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Why Use Quantitative Writing Assignments in Economics?

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While quantitative writing (QW) assignments are valuable for students in any discipline, they are particularly important in economics.

Economists tell stories with data in a variety of genres to a variety of audiences. Quantitative writing assignments train young economists to learn this style of storytelling by making meaning out of data. But QW in economics is more than that. Data isn't something that one can just plunk into a story. The story can't exist without the data.

Quantitative writing assignments give students practice in doing what economists do. As such, they bridge the gap between novice and expert learners, which is a key element in Bransford et al, How People Learn. The majority of projects done by economists in the real world involve written analyses of ill-structured problems involving data. Thus, in a very real way, QW is what economists do.

Economic research, economic consulting—these are almost always applications of quantitative writing. If we wish to train our students to think like economists, then quantitative writing is a must.

Economics is not merely the study of economic issues and problems, but rather also a methodology for that study. Economics is a social science and as such the scientific method is fundamental to economic thinking. Economists tend to look at data on a subject of interest, and in the process, generate questions about the subject. To explore those questions, they apply formal economic models to generate hypotheses that offer answers to the questions. Those models include the production function, consumption function, and aggregate demand, just to name a few. Economists then use data to evaluate the viability of the hypotheses offered.

This frame (explicitly or implicitly) encompasses quantitative writing in economics. Of course, how much is explicit varies depending on the level of the course and the goals of the assignment. At the introductory level, the frame is often subsumed into the background, but it is nonetheless there.

Quantitative writing is usually thought of as the explanation of empirical analysis: writing about or with data, but QW in economics also includes theoretical analysis, the written exposition of abstract arguments using mathematical techniques.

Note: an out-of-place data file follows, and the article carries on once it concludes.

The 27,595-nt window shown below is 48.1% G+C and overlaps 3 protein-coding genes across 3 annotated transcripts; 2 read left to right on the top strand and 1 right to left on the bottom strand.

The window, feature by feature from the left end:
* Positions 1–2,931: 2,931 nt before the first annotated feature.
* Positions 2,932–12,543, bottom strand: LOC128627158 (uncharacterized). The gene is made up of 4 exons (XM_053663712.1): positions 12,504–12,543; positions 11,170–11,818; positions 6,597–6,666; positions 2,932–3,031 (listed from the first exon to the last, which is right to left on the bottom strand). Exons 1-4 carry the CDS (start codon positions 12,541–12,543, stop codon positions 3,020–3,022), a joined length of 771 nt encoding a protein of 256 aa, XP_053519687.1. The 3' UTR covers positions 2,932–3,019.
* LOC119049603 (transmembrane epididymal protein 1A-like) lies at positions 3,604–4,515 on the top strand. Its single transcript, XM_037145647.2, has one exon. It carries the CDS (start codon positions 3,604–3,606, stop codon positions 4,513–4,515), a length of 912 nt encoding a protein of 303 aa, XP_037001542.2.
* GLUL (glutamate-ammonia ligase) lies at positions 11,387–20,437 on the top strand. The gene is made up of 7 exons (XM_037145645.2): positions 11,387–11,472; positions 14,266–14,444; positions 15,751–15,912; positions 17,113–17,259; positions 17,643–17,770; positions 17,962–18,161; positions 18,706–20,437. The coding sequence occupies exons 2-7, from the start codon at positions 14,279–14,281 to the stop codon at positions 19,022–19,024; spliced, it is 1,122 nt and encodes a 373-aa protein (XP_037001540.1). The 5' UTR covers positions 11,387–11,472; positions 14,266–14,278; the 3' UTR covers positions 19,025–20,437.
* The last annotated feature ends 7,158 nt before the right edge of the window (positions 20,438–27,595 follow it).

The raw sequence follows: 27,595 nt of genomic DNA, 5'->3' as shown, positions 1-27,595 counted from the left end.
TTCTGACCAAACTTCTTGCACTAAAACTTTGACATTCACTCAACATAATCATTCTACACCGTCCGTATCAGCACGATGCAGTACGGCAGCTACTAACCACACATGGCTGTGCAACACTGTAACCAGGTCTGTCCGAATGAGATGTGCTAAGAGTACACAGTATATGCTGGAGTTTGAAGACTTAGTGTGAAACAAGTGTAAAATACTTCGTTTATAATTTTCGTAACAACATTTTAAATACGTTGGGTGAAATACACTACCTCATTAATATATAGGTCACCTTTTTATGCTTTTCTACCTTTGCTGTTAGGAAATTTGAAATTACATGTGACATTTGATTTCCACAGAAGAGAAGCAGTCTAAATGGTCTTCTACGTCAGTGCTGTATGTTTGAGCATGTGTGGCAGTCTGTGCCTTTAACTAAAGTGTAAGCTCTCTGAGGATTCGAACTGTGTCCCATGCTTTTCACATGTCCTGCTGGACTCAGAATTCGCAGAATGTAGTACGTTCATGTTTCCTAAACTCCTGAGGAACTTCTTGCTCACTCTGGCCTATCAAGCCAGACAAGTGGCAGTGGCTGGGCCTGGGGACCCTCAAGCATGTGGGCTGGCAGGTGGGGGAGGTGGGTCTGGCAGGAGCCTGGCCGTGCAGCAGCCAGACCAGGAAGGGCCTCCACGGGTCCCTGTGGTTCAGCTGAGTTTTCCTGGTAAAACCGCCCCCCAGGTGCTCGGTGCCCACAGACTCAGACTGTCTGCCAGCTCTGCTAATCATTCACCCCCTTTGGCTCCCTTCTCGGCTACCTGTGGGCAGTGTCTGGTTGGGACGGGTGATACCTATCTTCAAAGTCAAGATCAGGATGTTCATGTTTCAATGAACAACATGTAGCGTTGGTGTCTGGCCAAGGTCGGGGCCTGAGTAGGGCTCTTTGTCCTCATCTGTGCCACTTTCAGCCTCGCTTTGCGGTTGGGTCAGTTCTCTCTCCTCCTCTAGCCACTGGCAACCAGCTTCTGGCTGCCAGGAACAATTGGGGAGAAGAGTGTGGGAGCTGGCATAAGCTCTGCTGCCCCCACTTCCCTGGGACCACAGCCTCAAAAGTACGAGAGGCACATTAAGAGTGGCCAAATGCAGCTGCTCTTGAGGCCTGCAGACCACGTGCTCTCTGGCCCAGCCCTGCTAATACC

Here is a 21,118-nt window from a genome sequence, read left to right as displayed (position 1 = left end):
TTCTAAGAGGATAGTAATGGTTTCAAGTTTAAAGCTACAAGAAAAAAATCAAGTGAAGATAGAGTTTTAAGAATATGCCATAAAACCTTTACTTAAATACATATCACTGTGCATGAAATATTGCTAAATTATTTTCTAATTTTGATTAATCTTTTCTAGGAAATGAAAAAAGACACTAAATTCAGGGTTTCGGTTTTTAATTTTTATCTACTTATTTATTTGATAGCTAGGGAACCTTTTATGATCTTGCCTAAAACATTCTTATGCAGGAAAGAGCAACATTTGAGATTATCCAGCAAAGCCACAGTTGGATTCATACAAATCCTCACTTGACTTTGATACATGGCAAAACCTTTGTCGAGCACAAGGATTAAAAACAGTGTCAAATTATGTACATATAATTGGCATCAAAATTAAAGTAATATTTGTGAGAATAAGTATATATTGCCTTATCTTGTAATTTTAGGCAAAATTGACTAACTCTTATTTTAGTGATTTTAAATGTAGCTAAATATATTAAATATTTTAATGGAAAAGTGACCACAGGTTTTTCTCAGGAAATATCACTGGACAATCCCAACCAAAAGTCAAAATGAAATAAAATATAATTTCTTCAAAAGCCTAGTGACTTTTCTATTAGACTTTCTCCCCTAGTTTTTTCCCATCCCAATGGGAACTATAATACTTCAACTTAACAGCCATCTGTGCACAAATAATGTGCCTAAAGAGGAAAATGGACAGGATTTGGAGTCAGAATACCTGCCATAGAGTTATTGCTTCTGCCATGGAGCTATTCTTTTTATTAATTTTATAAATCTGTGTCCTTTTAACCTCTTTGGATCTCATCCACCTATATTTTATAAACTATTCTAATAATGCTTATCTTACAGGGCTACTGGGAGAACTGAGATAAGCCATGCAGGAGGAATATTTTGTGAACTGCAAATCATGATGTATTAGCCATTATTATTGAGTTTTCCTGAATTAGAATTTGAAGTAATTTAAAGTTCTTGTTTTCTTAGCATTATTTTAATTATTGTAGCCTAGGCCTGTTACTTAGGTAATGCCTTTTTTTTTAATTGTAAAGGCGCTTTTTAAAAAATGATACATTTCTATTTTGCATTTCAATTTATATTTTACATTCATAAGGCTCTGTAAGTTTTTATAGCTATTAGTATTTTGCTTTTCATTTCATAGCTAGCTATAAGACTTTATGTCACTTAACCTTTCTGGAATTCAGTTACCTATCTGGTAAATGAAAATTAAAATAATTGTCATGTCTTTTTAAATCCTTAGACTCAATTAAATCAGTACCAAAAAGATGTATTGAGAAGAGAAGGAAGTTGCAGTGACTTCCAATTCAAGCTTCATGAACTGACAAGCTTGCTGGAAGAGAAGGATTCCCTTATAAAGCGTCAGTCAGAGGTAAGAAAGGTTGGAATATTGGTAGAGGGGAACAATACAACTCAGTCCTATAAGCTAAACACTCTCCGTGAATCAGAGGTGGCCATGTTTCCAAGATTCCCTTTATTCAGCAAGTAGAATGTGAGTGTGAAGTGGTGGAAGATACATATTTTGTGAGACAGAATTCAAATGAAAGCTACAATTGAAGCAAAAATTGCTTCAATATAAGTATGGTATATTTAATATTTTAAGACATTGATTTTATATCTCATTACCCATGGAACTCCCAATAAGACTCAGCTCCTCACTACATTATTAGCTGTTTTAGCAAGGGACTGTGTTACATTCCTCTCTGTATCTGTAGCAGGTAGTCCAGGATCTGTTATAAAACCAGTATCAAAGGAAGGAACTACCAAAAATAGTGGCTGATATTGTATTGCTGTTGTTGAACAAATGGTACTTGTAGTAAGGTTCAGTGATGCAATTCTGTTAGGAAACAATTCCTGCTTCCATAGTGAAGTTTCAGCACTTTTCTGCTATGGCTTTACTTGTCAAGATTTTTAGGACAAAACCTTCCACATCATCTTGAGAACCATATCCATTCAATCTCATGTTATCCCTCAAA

A strength of quantitative analysis is that it requires precise thinking and conclusions: Compare a descriptive analysis of supply and demand with an analysis using specific equations for the supply and demand functions. In both cases there is an equilibrium, but only in the second is it exactly defined.

At the same time, however, it is quite possible for students to complete the mathematics of a problem, say solving for the first order conditions of a maximization, without understanding the economics involved.

Writing requires thinking about a subject, but it is possible for students to write about an economic issue without truly engaging with the material. (This is related to the problem novice writers often have with failing to go into sufficient depth with their arguments.)

Quantitative writing has the potential to solve both problems. When students are asked to write about quantitative analysis, for example to narrate the process of their thinking about a problem, they must think about and explain what they have discovered in their work. (i.e. metacognition) The question becomes not merely 'what is the answer' but 'what does the answer mean.' In other words, they have to learn more deeply.

While the literature on the efficacy of quantitative writing is sparse, in my experience, QW assignments help students learn far more and far deeply than either traditional writing assignments or math problems do (Greenlaw, 2003). They also allow much richer assessment of student learning, though at a somewhat greater cost. (Assessing writing takes more time and effort than other types of assignments.)


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